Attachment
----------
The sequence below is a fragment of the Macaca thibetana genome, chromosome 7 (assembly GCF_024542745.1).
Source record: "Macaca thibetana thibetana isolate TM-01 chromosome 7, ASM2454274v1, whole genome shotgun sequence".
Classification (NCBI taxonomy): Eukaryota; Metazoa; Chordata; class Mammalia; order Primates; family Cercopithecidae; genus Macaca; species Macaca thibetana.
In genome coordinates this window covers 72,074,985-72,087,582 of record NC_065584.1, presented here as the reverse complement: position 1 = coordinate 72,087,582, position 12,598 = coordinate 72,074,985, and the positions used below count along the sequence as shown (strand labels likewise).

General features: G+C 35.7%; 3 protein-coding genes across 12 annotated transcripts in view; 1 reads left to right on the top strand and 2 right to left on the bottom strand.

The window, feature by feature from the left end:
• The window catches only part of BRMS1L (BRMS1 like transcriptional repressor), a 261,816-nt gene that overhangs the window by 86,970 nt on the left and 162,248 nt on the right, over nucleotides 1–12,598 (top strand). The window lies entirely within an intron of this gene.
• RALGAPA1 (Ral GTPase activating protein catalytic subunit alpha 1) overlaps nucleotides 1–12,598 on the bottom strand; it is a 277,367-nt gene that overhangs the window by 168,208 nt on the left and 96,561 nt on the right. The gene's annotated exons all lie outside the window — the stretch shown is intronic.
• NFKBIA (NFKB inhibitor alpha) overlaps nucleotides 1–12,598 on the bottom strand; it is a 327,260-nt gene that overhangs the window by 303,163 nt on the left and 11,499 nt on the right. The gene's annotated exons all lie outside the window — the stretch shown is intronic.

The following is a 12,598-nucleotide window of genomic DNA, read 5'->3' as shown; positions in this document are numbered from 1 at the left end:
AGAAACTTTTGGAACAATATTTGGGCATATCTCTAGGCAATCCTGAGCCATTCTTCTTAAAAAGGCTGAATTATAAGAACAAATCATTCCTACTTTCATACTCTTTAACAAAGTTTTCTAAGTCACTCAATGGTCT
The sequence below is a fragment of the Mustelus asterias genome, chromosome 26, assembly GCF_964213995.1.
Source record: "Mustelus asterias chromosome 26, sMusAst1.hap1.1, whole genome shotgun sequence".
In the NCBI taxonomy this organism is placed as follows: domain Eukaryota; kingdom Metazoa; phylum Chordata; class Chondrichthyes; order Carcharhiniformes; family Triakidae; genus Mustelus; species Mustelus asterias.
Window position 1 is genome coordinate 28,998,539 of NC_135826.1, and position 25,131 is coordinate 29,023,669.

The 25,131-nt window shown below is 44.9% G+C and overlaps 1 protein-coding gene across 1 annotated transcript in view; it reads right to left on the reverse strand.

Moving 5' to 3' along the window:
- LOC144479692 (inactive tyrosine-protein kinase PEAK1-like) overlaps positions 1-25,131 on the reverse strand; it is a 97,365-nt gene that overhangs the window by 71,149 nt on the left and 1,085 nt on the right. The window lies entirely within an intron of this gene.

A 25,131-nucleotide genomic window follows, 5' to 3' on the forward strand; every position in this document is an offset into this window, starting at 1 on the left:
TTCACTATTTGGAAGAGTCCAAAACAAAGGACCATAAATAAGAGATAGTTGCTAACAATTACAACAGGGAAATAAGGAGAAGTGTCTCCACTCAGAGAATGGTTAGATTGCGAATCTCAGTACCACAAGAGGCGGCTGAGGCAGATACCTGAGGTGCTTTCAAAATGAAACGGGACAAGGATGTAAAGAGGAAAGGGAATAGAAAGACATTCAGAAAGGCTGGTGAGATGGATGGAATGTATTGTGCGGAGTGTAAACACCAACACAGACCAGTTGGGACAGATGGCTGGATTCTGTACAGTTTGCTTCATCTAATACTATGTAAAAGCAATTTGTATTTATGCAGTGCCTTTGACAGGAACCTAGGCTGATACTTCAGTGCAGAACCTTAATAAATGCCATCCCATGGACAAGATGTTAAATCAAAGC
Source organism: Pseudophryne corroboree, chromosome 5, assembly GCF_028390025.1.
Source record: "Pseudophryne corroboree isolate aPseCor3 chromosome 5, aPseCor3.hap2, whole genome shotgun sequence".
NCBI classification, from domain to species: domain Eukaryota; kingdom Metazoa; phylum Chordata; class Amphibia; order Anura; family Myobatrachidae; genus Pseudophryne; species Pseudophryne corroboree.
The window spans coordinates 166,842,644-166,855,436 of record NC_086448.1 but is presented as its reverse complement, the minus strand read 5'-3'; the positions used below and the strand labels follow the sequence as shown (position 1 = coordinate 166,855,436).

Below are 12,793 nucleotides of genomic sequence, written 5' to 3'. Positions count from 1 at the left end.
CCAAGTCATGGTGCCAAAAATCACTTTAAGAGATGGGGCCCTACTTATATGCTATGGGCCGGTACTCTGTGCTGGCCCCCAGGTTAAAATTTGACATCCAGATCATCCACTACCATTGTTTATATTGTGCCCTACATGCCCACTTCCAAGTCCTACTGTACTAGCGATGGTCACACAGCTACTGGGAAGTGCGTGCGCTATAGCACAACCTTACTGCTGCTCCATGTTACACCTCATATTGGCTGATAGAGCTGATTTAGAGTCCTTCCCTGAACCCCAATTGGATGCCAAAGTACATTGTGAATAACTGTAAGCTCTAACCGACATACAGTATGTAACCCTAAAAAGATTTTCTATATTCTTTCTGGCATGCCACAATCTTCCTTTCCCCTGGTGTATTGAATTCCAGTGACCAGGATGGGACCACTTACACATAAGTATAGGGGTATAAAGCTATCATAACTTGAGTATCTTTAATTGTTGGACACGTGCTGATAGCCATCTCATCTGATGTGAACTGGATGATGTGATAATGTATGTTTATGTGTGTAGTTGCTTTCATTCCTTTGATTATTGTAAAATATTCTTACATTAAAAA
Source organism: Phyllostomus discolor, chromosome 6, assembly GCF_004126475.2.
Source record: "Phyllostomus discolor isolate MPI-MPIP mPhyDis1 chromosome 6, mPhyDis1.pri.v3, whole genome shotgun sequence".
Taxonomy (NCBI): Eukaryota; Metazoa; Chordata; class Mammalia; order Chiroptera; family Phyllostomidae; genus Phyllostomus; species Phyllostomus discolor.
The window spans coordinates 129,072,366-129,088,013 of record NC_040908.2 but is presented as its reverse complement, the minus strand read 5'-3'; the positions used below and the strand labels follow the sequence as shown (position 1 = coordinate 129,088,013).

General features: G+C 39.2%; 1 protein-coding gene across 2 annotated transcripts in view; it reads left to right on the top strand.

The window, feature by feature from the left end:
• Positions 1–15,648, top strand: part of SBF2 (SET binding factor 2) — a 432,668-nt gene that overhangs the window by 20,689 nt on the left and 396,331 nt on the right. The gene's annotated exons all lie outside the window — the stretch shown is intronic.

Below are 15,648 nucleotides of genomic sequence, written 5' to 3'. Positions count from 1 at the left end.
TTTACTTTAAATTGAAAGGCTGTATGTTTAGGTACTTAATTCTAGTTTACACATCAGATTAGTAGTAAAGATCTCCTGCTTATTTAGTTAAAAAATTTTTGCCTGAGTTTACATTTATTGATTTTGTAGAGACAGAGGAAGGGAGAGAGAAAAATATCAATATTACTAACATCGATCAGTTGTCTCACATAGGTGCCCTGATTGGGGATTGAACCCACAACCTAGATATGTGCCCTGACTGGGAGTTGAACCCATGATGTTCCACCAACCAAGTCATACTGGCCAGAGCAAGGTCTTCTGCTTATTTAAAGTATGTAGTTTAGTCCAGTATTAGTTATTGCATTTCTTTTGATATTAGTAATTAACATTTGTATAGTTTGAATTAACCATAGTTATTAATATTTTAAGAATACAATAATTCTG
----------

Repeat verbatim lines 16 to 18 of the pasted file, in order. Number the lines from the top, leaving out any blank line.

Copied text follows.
The 25,131-nt window shown below is 44.9% G+C and overlaps 1 protein-coding gene across 1 annotated transcript in view; it reads right to left on the reverse strand.

Moving 5' to 3' along the window:
- LOC144479692 (inactive tyrosine-protein kinase PEAK1-like) overlaps positions 1-25,131 on the reverse strand; it is a 97,365-nt gene that overhangs the window by 71,149 nt on the left and 1,085 nt on the right. The window lies entirely within an intron of this gene.